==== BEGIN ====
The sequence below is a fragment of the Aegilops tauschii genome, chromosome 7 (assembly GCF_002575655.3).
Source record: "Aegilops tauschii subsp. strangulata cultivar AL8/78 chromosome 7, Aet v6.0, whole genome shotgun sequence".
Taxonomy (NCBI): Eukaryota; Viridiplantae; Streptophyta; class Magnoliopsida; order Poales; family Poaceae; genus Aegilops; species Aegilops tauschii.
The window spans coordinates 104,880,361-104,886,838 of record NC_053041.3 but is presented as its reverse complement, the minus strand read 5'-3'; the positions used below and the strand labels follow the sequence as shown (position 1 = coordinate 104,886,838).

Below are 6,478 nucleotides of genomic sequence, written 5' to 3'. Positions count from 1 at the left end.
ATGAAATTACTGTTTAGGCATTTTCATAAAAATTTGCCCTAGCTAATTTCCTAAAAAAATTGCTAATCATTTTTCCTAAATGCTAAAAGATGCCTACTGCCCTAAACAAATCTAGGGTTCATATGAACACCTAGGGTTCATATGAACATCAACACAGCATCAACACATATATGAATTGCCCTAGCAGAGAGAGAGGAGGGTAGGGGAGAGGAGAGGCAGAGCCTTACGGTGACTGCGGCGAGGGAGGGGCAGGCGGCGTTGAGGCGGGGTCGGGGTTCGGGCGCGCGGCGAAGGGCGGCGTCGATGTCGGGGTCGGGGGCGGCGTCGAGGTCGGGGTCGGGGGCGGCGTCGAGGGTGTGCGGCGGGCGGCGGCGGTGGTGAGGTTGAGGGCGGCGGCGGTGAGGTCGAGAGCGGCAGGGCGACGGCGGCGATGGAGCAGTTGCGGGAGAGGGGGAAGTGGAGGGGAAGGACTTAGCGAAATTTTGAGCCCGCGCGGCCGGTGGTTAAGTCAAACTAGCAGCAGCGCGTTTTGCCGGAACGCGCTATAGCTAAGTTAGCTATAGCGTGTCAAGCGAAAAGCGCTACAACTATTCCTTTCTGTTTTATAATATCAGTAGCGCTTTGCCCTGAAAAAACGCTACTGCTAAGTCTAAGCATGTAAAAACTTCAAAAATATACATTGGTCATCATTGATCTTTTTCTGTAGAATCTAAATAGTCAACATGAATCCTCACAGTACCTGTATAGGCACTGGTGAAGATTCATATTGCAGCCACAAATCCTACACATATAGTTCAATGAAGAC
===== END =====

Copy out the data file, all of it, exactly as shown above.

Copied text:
The sequence below is a fragment of the Aegilops tauschii genome, chromosome 7 (assembly GCF_002575655.3).
Source record: "Aegilops tauschii subsp. strangulata cultivar AL8/78 chromosome 7, Aet v6.0, whole genome shotgun sequence".
Taxonomy (NCBI): Eukaryota; Viridiplantae; Streptophyta; class Magnoliopsida; order Poales; family Poaceae; genus Aegilops; species Aegilops tauschii.
The window spans coordinates 104,880,361-104,886,838 of record NC_053041.3 but is presented as its reverse complement, the minus strand read 5'-3'; the positions used below and the strand labels follow the sequence as shown (position 1 = coordinate 104,886,838).

Below are 6,478 nucleotides of genomic sequence, written 5' to 3'. Positions count from 1 at the left end.
ATGAAATTACTGTTTAGGCATTTTCATAAAAATTTGCCCTAGCTAATTTCCTAAAAAAATTGCTAATCATTTTTCCTAAATGCTAAAAGATGCCTACTGCCCTAAACAAATCTAGGGTTCATATGAACACCTAGGGTTCATATGAACATCAACACAGCATCAACACATATATGAATTGCCCTAGCAGAGAGAGAGGAGGGTAGGGGAGAGGAGAGGCAGAGCCTTACGGTGACTGCGGCGAGGGAGGGGCAGGCGGCGTTGAGGCGGGGTCGGGGTTCGGGCGCGCGGCGAAGGGCGGCGTCGATGTCGGGGTCGGGGGCGGCGTCGAGGTCGGGGTCGGGGGCGGCGTCGAGGGTGTGCGGCGGGCGGCGGCGGTGGTGAGGTTGAGGGCGGCGGCGGTGAGGTCGAGAGCGGCAGGGCGACGGCGGCGATGGAGCAGTTGCGGGAGAGGGGGAAGTGGAGGGGAAGGACTTAGCGAAATTTTGAGCCCGCGCGGCCGGTGGTTAAGTCAAACTAGCAGCAGCGCGTTTTGCCGGAACGCGCTATAGCTAAGTTAGCTATAGCGTGTCAAGCGAAAAGCGCTACAACTATTCCTTTCTGTTTTATAATATCAGTAGCGCTTTGCCCTGAAAAAACGCTACTGCTAAGTCTAAGCATGTAAAAACTTCAAAAATATACATTGGTCATCATTGATCTTTTTCTGTAGAATCTAAATAGTCAACATGAATCCTCACAGTACCTGTATAGGCACTGGTGAAGATTCATATTGCAGCCACAAATCCTACACATATAGTTCAATGAAGAC